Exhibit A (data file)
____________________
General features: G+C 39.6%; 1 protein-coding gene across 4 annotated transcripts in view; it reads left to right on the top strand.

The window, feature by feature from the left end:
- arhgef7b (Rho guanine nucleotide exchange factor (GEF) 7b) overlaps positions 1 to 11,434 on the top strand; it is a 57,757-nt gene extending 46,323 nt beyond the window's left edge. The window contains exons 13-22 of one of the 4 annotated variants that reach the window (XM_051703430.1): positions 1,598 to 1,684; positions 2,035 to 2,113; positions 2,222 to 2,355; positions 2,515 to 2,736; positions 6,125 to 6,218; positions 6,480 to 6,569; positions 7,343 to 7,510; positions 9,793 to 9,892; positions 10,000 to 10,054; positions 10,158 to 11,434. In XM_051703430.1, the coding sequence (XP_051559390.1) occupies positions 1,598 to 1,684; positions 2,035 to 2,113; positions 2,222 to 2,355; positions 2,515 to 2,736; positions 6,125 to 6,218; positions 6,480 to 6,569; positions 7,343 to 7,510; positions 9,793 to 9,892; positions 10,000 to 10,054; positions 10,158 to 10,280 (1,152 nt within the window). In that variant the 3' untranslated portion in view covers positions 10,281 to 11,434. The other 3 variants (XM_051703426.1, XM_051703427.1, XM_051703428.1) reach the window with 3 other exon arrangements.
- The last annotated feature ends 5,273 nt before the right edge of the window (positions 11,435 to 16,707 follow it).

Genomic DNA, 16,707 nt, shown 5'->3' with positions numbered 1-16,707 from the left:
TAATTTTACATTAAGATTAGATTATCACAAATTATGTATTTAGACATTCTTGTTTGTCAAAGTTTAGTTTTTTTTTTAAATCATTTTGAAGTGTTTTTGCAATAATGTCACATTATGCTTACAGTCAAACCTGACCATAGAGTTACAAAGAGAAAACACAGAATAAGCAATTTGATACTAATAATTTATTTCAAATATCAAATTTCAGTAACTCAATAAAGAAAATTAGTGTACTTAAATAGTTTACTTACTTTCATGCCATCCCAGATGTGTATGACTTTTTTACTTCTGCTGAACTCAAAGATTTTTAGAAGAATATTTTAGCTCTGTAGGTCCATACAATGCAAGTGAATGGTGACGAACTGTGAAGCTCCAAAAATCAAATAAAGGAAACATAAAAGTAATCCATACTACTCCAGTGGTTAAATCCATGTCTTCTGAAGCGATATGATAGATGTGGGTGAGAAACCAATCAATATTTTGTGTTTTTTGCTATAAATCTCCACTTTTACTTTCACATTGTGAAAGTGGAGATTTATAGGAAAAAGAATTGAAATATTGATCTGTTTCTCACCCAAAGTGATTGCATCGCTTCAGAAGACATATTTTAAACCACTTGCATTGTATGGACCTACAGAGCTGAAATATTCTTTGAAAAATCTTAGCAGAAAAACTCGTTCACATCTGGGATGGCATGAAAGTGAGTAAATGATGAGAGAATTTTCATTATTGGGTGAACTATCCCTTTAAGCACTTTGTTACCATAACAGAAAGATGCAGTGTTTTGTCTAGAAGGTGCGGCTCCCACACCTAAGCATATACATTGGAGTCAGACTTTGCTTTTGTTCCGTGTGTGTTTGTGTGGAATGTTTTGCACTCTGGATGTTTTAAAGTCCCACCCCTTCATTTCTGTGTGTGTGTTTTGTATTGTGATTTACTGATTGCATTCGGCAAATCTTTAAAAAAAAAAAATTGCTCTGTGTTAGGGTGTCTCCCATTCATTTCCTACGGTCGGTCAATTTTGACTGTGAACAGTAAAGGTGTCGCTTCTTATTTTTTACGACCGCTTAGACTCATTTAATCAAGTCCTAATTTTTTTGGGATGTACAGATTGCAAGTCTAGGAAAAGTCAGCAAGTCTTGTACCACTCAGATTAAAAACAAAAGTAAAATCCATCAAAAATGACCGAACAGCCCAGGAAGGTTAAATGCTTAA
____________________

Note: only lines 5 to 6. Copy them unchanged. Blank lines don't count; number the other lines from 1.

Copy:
Genomic DNA, 16,707 nt, shown 5'->3' with positions numbered 1-16,707 from the left:
TAATTTTACATTAAGATTAGATTATCACAAATTATGTATTTAGACATTCTTGTTTGTCAAAGTTTAGTTTTTTTTTTAAATCATTTTGAAGTGTTTTTGCAATAATGTCACATTATGCTTACAGTCAAACCTGACCATAGAGTTACAAAGAGAAAACACAGAATAAGCAATTTGATACTAATAATTTATTTCAAATATCAAATTTCAGTAACTCAATAAAGAAAATTAGTGTACTTAAATAGTTTACTTACTTTCATGCCATCCCAGATGTGTATGACTTTTTTACTTCTGCTGAACTCAAAGATTTTTAGAAGAATATTTTAGCTCTGTAGGTCCATACAATGCAAGTGAATGGTGACGAACTGTGAAGCTCCAAAAATCAAATAAAGGAAACATAAAAGTAATCCATACTACTCCAGTGGTTAAATCCATGTCTTCTGAAGCGATATGATAGATGTGGGTGAGAAACCAATCAATATTTTGTGTTTTTTGCTATAAATCTCCACTTTTACTTTCACATTGTGAAAGTGGAGATTTATAGGAAAAAGAATTGAAATATTGATCTGTTTCTCACCCAAAGTGATTGCATCGCTTCAGAAGACATATTTTAAACCACTTGCATTGTATGGACCTACAGAGCTGAAATATTCTTTGAAAAATCTTAGCAGAAAAACTCGTTCACATCTGGGATGGCATGAAAGTGAGTAAATGATGAGAGAATTTTCATTATTGGGTGAACTATCCCTTTAAGCACTTTGTTACCATAACAGAAAGATGCAGTGTTTTGTCTAGAAGGTGCGGCTCCCACACCTAAGCATATACATTGGAGTCAGACTTTGCTTTTGTTCCGTGTGTGTTTGTGTGGAATGTTTTGCACTCTGGATGTTTTAAAGTCCCACCCCTTCATTTCTGTGTGTGTGTTTTGTATTGTGATTTACTGATTGCATTCGGCAAATCTTTAAAAAAAAAAAATTGCTCTGTGTTAGGGTGTCTCCCATTCATTTCCTACGGTCGGTCAATTTTGACTGTGAACAGTAAAGGTGTCGCTTCTTATTTTTTACGACCGCTTAGACTCATTTAATCAAGTCCTAATTTTTTTGGGATGTACAGATTGCAAGTCTAGGAAAAGTCAGCAAGTCTTGTACCACTCAGATTAAAAACAAAAGTAAAATCCATCAAAAATGACCGAACAGCCCAGGAAGGTTAAATGCTTAA